November 30, 2022
Gold nanoparticles have been the subject of scientific research for many years, particularly for their application in cancer treatment. Faculty and students in the departments of biology and chemistry joined together to take a novel approach to their own research when they created the multiuse nanoparticles out of natural sources such as lemongrass and green tea to test their effectiveness against cervical and melanoma cancer cells.
“Gold nanoparticles are traditionally synthesized using commercially available chemical compounds,” said Pavithra Vivekanand, associate professor of biology. “The advantage of using natural sources is that they are more environmentally friendly and hopefully less toxic to all cells. What we found in the course of our research is that the gold nanoparticles synthesized from green sources were more potent against the cancer cells than chemically synthesized nanoparticles.”
To create the gold nanoparticles, biology major Brooke Weaver ’22 boiled lemongrass to create an extract. The extract was then combined with gold chloride to form the “green” nanoparticle. Creating the extract wasn’t as easy as it sounds.
“It took my predecessor and me many trials using different store brands of lemongrass as well as trying different procedures to make sure the extract was as pure as possible,” Weaver said. “If the glassware wasn’t properly cleaned or the extract wasn’t filtered, often the nanoparticles will discolor.”
Swarna Basu, professor of chemistry, Weaver exposed cervical and melanoma cancer cells to the green-sourced nanoparticles and traditional nanoparticles for 48 hours, after which Weaver found that the green synthesized nanoparticles were “much more potent in killing the cancer cells,” she said.After mastering this process under the direction of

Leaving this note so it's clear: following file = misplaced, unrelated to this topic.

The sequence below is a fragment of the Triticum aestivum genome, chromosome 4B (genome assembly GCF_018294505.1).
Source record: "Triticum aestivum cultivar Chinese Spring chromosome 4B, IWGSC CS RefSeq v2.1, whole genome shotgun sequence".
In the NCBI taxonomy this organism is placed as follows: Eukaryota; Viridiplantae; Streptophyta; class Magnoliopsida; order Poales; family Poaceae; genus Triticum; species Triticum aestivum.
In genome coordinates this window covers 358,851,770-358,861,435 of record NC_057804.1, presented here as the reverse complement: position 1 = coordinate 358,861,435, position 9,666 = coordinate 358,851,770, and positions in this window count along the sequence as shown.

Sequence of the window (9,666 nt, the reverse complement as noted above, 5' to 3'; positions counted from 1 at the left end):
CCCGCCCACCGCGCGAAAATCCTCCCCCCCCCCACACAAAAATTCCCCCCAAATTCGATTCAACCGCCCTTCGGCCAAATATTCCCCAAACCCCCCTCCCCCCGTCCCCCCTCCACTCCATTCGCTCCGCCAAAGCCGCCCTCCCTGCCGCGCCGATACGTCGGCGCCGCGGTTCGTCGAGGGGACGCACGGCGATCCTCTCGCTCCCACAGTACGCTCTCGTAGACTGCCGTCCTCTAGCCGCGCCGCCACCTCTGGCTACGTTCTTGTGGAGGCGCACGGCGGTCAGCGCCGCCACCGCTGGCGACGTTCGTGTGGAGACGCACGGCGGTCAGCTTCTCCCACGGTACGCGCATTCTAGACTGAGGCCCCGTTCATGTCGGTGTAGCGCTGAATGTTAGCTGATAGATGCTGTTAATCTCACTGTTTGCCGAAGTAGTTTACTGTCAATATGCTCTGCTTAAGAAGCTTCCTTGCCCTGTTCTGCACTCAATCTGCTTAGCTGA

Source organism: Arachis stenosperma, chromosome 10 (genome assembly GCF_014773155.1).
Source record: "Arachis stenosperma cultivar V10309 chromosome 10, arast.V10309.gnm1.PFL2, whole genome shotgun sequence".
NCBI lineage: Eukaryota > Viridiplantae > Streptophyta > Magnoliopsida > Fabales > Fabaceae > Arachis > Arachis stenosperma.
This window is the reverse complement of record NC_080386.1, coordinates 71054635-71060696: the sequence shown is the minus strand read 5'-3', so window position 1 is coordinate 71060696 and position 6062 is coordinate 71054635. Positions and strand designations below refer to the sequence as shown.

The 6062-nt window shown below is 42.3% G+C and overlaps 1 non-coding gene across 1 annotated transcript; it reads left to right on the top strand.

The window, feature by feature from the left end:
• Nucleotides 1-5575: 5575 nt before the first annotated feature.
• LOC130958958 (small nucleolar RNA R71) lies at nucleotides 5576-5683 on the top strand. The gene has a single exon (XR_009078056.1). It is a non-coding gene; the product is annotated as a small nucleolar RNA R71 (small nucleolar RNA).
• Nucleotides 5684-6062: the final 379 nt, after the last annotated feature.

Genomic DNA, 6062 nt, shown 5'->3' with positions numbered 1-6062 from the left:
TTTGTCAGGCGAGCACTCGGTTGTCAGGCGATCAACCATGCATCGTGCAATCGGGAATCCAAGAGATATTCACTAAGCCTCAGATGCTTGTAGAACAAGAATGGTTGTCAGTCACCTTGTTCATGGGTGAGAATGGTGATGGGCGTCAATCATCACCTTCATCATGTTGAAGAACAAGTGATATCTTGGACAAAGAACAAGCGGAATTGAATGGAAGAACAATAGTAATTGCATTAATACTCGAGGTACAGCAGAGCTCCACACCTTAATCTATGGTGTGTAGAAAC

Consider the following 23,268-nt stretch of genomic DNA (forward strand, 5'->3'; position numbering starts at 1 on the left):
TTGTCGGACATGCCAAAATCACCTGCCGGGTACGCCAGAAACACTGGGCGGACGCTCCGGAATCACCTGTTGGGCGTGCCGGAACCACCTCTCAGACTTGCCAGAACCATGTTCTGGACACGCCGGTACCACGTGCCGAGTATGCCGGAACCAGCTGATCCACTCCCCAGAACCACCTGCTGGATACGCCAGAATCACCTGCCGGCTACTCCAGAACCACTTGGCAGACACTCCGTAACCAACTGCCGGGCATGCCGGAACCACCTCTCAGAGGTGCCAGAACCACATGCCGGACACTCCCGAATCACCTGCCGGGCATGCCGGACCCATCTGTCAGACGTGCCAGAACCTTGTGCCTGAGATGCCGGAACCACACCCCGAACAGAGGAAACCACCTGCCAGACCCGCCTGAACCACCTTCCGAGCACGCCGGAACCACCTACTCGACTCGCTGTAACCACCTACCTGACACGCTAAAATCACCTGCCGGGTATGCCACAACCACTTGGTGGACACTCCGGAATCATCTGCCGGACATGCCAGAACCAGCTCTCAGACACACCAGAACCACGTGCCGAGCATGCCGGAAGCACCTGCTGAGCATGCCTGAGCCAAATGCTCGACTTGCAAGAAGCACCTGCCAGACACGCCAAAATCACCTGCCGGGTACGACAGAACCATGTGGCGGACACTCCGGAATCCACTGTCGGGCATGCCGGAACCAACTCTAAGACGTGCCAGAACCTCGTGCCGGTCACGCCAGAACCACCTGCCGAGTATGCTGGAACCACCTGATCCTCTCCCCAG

The next step was to determine “how” the cells were dying — because there is a good way and a bad way to die, Vivekanand explained. Their research determined that the cancer cells were dying by apoptosis, an orderly process of cell death and the one hoped for by Vivekanand. The reverse is known as necrosis, in which the dying cell’s contents spill out and cause inflammation.
“Many of the chemicals and additives used in the traditional synthesis of gold nanoparticles can be toxic to humans. This is why it is important to find ways to create these nanoparticles using natural components,” Vivekanand said. “That our research has found these natural compounds to be even more potent against cancer cells than traditional methods is very exciting and underscores the importance of pursuing basic research to get insights that may be used to develop novel cancer treatments.”
Weaver is looking forward to contributing her data to the existing scientific body of knowledge.
“Much of the available research surrounding these green nanoparticles focuses on characterizing their size, shape and light absorption. There are very few studies that examine the possible cytotoxic effects these nanoparticles present to various cancer cell lines,” Weaver said. “I’m very excited to publish my own findings to the scientific community that corroborates the existing studies.”
Using Honey To Suppress Inflammation
Elsewhere in the lab, biomedical sciences major John Duncan ’23 conducted similar research to determine if gold nanoparticles synthesized from honey were effective in changing how immune cells respond to inflammation.
“It has been determined that varieties of gold nanoparticles inhibit the proinflammatory response of macrophages, which fight bacteria, that can be triggered by bacterial lipopolysaccharide, which is a structural component of a bacterial cell,” Duncan said. “Since honey has known anti-inflammatory and antioxidant properties, we wanted to used honey-synthesized gold nanoparticles to test their effects on LPS-activated macrophages.”
In addition to testing commercially produced honey purchased at a local grocery store, Duncan also used honey gathered from Susquehanna’s own beehives at the Center for Environmental Education and Research — dark honey collected in the fall and light honey collected in the spring.
Preliminary results suggest that honey-synthesized gold nanoparticles inhibit a cell’s inflammatory response.
“Interestingly, the response appears to be specific to interleukin-6, a protein that helps to regulate immune response,” Duncan said. “Our preliminary findings are very encouraging. Given that high levels of proinflammatory proteins are associated with numerous chronic inflammatory diseases, finding a relatively novel way to suppress these proteins may have therapeutic implications.”
After graduating from Susquehanna in December, Weaver plans to attend dental school in the future. Duncan is in the process of applying to doctoral programs in the biomedical sciences and integrated life sciences.